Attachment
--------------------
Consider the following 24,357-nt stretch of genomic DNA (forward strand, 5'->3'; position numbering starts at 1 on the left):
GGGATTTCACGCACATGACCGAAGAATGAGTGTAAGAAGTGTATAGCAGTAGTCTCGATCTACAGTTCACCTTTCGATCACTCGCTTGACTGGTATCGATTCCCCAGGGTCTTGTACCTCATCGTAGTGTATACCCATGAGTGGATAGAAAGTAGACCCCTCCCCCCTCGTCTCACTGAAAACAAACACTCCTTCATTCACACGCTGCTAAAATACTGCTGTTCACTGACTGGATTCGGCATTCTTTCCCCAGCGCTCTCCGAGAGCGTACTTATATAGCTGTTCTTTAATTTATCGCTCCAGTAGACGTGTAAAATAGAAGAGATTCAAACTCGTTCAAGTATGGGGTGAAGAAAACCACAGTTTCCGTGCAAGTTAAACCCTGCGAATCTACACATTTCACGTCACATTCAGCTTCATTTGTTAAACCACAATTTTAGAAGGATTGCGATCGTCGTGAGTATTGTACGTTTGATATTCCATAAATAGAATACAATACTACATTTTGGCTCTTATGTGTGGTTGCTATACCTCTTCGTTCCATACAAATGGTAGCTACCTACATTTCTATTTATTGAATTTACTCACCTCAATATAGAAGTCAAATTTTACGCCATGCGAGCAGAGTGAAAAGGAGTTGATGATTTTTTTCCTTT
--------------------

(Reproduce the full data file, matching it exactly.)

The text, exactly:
Consider the following 24,357-nt stretch of genomic DNA (forward strand, 5'->3'; position numbering starts at 1 on the left):
GGGATTTCACGCACATGACCGAAGAATGAGTGTAAGAAGTGTATAGCAGTAGTCTCGATCTACAGTTCACCTTTCGATCACTCGCTTGACTGGTATCGATTCCCCAGGGTCTTGTACCTCATCGTAGTGTATACCCATGAGTGGATAGAAAGTAGACCCCTCCCCCCTCGTCTCACTGAAAACAAACACTCCTTCATTCACACGCTGCTAAAATACTGCTGTTCACTGACTGGATTCGGCATTCTTTCCCCAGCGCTCTCCGAGAGCGTACTTATATAGCTGTTCTTTAATTTATCGCTCCAGTAGACGTGTAAAATAGAAGAGATTCAAACTCGTTCAAGTATGGGGTGAAGAAAACCACAGTTTCCGTGCAAGTTAAACCCTGCGAATCTACACATTTCACGTCACATTCAGCTTCATTTGTTAAACCACAATTTTAGAAGGATTGCGATCGTCGTGAGTATTGTACGTTTGATATTCCATAAATAGAATACAATACTACATTTTGGCTCTTATGTGTGGTTGCTATACCTCTTCGTTCCATACAAATGGTAGCTACCTACATTTCTATTTATTGAATTTACTCACCTCAATATAGAAGTCAAATTTTACGCCATGCGAGCAGAGTGAAAAGGAGTTGATGATTTTTTTCCTTT